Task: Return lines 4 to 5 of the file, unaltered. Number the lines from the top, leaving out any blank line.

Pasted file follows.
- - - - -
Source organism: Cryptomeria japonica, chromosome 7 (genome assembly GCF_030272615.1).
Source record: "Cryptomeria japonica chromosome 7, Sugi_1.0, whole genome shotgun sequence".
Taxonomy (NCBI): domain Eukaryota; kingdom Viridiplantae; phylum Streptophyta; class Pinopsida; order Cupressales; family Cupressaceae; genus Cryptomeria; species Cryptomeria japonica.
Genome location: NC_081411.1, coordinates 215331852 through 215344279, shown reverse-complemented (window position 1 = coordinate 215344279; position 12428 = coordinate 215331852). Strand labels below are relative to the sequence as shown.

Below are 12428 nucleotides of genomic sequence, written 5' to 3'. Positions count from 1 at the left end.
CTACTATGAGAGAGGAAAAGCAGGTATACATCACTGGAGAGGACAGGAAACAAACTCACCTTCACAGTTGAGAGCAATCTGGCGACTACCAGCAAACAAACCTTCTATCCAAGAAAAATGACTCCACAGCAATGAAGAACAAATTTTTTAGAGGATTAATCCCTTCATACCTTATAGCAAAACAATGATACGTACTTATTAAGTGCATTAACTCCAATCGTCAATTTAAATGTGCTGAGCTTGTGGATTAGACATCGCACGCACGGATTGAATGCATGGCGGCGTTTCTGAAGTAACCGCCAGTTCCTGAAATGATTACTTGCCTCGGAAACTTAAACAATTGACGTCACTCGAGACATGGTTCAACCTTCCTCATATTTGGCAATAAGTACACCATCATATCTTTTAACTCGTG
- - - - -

Genome location: NC_081411.1, coordinates 215331852 through 215344279, shown reverse-complemented (window position 1 = coordinate 215344279; position 12428 = coordinate 215331852). Strand labels below are relative to the sequence as shown.

Below are 12428 nucleotides of genomic sequence, written 5' to 3'. Positions count from 1 at the left end.